In my study, there was a square table and a wooden armchair, also two side– boards with carved doors which served as cupboards. I placed my trunks along the walls, and covered them with spreads. This meant that there were more places to sit, and made the room more welcoming. I now had all the comforts of a scout camp.

We ate together in the main hall called the k’oting in Chinese. This was in the middle of the building, next to the Bishop’s rooms. Usually, there were five or six of us including the parish priest, and two or three priest who were professors.

We were served simple Chinese food: in the morning we had ‘Mantows’(Steamed white bread) and we drank hot water. From time to time, we had pickled vegetables as well.. At noon, we went to church, to pray in the manner of the Franciscans, that is to recite five Our Fathers and five Hail Marys with outstretched arms in the shape of a cross. This took fifteen minutes, then we had lunch which consisted of a bowl or two of noodles with carrots ,spinach, or turnips. At the end of the meal, we had bouillon with vegetables and sometimes, a pear, or other fruit for dessert.

It is high summer. We all wear Chinese gowns in white or grey the clothes worn by the middle classes.
From the time I arrived , I was made to feel welcome by Monseigneur Petrus Ch’eng, who was about sixty years old . He was a small old man, with a friendly expression. I sensed th at we would get on. In fact, I was invited to work in his diocese as his secretary. (At the time it was an apostolic prefecture.) With a base of Chinese, I would be able to help him with French and English .His Latin was better than mine; he spoke elegant Latin, and he knew the formalities of style when beginning and ending official letters. This was useful since all communications with the Vatican was in Latin.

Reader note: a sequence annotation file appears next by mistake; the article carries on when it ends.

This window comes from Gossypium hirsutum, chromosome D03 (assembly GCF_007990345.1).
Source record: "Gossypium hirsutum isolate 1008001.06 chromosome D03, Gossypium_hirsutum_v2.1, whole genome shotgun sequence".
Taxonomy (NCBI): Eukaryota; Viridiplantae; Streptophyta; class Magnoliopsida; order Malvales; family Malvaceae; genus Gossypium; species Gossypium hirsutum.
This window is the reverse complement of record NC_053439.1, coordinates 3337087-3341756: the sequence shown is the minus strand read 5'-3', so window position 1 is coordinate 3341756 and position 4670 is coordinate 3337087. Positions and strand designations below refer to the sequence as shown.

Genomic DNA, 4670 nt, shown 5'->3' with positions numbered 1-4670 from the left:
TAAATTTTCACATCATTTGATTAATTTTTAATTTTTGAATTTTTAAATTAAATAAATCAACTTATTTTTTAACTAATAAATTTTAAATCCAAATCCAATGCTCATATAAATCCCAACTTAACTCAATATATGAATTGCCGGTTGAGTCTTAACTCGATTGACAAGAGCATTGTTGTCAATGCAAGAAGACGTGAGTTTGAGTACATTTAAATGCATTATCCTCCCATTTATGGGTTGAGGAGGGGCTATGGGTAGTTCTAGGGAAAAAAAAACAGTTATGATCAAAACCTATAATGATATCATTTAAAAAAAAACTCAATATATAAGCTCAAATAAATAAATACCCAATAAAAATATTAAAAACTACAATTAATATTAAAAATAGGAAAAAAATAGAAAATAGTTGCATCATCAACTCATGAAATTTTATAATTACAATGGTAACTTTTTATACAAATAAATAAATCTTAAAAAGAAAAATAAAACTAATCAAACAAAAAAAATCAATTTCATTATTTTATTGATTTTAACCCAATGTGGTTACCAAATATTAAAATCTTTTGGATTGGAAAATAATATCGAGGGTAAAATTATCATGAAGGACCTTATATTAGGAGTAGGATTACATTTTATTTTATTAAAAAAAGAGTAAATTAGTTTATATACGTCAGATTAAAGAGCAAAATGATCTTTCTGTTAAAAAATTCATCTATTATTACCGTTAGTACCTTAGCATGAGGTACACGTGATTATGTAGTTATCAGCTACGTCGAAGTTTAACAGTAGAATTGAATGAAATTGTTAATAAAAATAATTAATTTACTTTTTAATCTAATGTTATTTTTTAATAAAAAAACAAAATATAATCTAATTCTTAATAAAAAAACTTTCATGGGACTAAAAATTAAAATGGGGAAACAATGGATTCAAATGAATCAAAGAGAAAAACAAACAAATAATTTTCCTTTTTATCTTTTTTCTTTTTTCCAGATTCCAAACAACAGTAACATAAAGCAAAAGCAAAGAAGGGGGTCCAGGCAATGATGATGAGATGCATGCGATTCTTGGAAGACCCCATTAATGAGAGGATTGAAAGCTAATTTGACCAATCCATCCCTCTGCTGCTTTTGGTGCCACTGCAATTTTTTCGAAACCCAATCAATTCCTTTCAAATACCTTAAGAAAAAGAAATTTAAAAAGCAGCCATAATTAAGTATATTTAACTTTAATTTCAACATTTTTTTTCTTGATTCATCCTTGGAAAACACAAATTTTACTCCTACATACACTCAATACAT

After several interviews with the Bishop, it was decided that I should take up my studies again with Father Martin Yang. He was a professor at the seminary, and the most highly educated of my Chinese confreres . For more than a year, I spent an hour with him each day, learning Chinese. Though he was only a little older than I, he was very focussed on studying. Martin insisted that I practice brush strokes each day, copying characters on to lined paper. He became a real friend, and I often mentioned him in my letters to the Sam in Bruxelles, to the point that the Vicar General felt obliged to warn me of the dangers of having a special friend. (Different times required different ways of behaviour.)

On the advice of the papal Nuncio, Martin came to France with another confrere called Barnabas Lou, in about 1949 or 1950, to escape the Communists.

At the time ,I was resident priest at the Dominican convent of Saulchoir near Paris, so I was able to meet up with them again. (Incidentally, it was during my return to Bruxelles from Paris that I met Madame Marteaux and her son in law. She was the widow of the retired Minister of Health, and she was a Communist. I had the opportunity of dining with her several times, in her superb apartment on Beliard Road in Bruxelles.)

If I had time after lunch, I went to the courtyard frequented by the Seminarians to practice my Chinese and compete in a game of volleyball. They were excellent players, and were happy to have me join one of their teams.

In 1941 I led the older seminarians to the regional seminary at Suanhua. Since its foundation it had been run by Nicholas Wenders. Michel Keymolen taught there as well. This was an opportunity for me to have a brief holiday with my confreres.